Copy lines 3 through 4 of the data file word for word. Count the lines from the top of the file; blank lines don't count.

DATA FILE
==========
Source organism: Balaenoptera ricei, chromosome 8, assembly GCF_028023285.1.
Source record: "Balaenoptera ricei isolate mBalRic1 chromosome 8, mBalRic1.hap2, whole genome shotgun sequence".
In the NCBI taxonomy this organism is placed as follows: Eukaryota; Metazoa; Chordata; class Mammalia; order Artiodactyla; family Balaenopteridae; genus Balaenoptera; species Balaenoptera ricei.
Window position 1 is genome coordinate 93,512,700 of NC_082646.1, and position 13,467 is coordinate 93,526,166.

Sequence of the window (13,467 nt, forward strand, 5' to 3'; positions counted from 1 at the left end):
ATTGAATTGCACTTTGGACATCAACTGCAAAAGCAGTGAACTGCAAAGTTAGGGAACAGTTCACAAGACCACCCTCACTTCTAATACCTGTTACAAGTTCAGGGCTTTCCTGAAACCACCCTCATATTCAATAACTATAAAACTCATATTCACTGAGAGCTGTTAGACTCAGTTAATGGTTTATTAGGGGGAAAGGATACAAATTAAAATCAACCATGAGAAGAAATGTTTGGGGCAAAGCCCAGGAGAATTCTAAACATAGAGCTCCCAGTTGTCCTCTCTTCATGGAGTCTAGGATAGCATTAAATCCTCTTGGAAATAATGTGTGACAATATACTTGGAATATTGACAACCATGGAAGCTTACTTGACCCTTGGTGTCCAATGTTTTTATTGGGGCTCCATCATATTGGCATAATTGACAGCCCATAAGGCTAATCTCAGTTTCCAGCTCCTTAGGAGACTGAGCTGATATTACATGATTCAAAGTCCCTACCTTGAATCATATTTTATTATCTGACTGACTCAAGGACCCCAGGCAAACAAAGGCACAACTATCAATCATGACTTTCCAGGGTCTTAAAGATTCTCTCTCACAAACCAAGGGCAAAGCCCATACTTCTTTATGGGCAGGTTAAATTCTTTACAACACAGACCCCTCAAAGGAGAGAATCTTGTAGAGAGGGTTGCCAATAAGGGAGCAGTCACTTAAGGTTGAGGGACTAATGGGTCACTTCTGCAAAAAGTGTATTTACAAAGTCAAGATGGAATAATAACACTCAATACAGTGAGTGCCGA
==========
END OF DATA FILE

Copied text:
In the NCBI taxonomy this organism is placed as follows: Eukaryota; Metazoa; Chordata; class Mammalia; order Artiodactyla; family Balaenopteridae; genus Balaenoptera; species Balaenoptera ricei.
Window position 1 is genome coordinate 93,512,700 of NC_082646.1, and position 13,467 is coordinate 93,526,166.